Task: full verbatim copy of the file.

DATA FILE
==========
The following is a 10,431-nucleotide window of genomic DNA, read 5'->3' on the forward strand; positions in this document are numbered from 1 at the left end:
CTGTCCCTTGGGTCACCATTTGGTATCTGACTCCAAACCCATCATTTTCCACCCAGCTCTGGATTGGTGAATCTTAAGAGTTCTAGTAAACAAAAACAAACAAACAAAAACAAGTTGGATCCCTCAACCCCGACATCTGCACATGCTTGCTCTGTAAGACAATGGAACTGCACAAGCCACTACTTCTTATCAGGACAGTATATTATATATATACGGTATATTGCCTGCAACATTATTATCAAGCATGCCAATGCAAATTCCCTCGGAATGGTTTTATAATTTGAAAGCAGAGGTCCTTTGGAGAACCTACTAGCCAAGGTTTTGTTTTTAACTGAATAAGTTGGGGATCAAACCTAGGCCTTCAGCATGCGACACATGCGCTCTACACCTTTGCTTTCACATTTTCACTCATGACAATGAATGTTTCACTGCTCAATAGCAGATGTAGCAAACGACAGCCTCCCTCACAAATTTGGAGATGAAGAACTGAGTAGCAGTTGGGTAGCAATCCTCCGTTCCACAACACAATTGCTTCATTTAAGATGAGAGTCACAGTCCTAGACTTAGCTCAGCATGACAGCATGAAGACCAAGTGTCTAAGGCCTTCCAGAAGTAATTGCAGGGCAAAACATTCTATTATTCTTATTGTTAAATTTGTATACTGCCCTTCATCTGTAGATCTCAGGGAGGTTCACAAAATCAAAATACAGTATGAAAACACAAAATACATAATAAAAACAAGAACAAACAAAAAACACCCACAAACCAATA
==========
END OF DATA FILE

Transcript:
The following is a 10,431-nucleotide window of genomic DNA, read 5'->3' on the forward strand; positions in this document are numbered from 1 at the left end:
CTGTCCCTTGGGTCACCATTTGGTATCTGACTCCAAACCCATCATTTTCCACCCAGCTCTGGATTGGTGAATCTTAAGAGTTCTAGTAAACAAAAACAAACAAACAAAAACAAGTTGGATCCCTCAACCCCGACATCTGCACATGCTTGCTCTGTAAGACAATGGAACTGCACAAGCCACTACTTCTTATCAGGACAGTATATTATATATATACGGTATATTGCCTGCAACATTATTATCAAGCATGCCAATGCAAATTCCCTCGGAATGGTTTTATAATTTGAAAGCAGAGGTCCTTTGGAGAACCTACTAGCCAAGGTTTTGTTTTTAACTGAATAAGTTGGGGATCAAACCTAGGCCTTCAGCATGCGACACATGCGCTCTACACCTTTGCTTTCACATTTTCACTCATGACAATGAATGTTTCACTGCTCAATAGCAGATGTAGCAAACGACAGCCTCCCTCACAAATTTGGAGATGAAGAACTGAGTAGCAGTTGGGTAGCAATCCTCCGTTCCACAACACAATTGCTTCATTTAAGATGAGAGTCACAGTCCTAGACTTAGCTCAGCATGACAGCATGAAGACCAAGTGTCTAAGGCCTTCCAGAAGTAATTGCAGGGCAAAACATTCTATTATTCTTATTGTTAAATTTGTATACTGCCCTTCATCTGTAGATCTCAGGGAGGTTCACAAAATCAAAATACAGTATGAAAACACAAAATACATAATAAAAACAAGAACAAACAAAAAACACCCACAAACCAATA